from The Great Debate:

The next step on gun control

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Politicians know they incur a big political risk if they support gun-control legislation.  Gun-control advocates have to demonstrate that there is also a political risk if they do not support sensible gun legislation.

The only way to do that is to defeat someone who voted against background checks.  Their defeat will become a “teachable moment.”

from Chrystia Freeland:

The sorrow and the pity of Obama’s budget

Pity Barack Obama. Everything in his life experience prepared him to be the president who would take on the big challenge of the 21st century: rising income inequality and the hollowing out of the middle class.

His peripatetic youth taught him about the price of plutocracy. In an interview unearthed by Zachary A. Goldfarb of the Washington Post, in 1995 Barack Obama, plugging his autobiography, "Dreams From My Father," recalled that experience for the Hyde Park Citizen, his neighborhood edition of a newspaper that bills itself as the "Premiere African American Weekly" in Chicago.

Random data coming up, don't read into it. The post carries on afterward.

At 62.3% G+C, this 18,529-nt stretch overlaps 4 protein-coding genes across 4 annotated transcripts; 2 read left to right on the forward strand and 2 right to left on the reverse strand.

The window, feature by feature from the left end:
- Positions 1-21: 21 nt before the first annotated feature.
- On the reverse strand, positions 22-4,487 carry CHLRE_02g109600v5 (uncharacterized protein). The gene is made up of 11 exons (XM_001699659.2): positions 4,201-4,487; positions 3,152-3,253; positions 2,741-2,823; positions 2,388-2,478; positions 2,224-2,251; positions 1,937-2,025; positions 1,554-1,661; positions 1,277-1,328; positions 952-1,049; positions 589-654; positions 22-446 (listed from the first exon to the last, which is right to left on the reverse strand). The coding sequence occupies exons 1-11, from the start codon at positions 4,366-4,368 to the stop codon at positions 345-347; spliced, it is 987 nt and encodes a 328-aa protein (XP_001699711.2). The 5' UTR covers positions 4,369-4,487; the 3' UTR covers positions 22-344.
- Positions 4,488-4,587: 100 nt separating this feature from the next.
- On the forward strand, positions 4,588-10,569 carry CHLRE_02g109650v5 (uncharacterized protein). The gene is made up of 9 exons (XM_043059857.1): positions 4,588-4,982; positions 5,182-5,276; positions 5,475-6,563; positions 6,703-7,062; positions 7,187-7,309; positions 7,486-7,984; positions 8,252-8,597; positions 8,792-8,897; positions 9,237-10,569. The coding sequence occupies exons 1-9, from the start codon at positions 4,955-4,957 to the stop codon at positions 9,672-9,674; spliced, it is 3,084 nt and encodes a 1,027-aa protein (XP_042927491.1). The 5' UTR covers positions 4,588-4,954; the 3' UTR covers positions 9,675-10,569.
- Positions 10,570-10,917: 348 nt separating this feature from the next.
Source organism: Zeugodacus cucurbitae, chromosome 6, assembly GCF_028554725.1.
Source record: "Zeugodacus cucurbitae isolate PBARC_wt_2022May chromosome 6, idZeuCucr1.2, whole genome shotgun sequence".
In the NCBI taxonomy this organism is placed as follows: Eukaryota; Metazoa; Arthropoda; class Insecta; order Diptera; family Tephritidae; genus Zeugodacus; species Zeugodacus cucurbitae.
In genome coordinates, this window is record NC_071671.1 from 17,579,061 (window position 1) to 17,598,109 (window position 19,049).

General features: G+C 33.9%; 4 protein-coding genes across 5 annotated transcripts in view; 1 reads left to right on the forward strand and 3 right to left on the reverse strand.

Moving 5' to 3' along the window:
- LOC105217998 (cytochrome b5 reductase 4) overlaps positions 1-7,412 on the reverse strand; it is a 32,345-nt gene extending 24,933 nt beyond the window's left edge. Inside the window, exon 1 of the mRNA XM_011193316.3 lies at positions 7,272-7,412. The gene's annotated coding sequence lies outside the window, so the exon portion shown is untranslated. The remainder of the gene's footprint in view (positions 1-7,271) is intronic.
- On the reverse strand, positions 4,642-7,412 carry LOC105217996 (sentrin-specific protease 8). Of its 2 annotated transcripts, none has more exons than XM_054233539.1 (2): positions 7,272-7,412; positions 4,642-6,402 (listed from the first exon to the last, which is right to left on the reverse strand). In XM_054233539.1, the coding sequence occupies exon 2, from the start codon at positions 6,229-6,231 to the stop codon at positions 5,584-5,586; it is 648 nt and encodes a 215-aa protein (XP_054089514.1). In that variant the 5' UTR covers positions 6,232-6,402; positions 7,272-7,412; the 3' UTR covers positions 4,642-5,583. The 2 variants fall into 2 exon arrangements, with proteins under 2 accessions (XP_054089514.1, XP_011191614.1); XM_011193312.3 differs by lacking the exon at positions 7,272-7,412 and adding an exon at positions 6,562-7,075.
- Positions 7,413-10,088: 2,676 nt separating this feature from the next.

from The Great Debate:

Obama’s budget bid for a ‘grand bargain’

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President Barack Obama’s budget, released Wednesday, is getting a lot of criticism from ideologues on the right and left. That is one of the most encouraging things about it.

Though the president’s budget falls short in several important ways, it demonstrates his willingness to compromise — something most Democratic and Republican legislators have resisted. Now comes the critical stage in any real effort to achieve a “grand bargain,” when the president can show true leadership by bridging the divide between the parties and using the bully pulpit to address the American people in a constructive fashion that can lead to a deal.

from The Great Debate:

The price of defying your base

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Defying your base is always risky. It can either bring you down -- or it can make you look stronger.

Right now, politicians in both parties are trying to pull it off.  Senator Marco Rubio (R-Fla.) – a likely contender for the 2016 Republican nomination – is preparing to challenge conservatives on immigration reform. President Barack Obama is defying liberals on entitlement reform. What are they thinking?

from The Great Debate:

Can Obama inspire youth vote in Israel?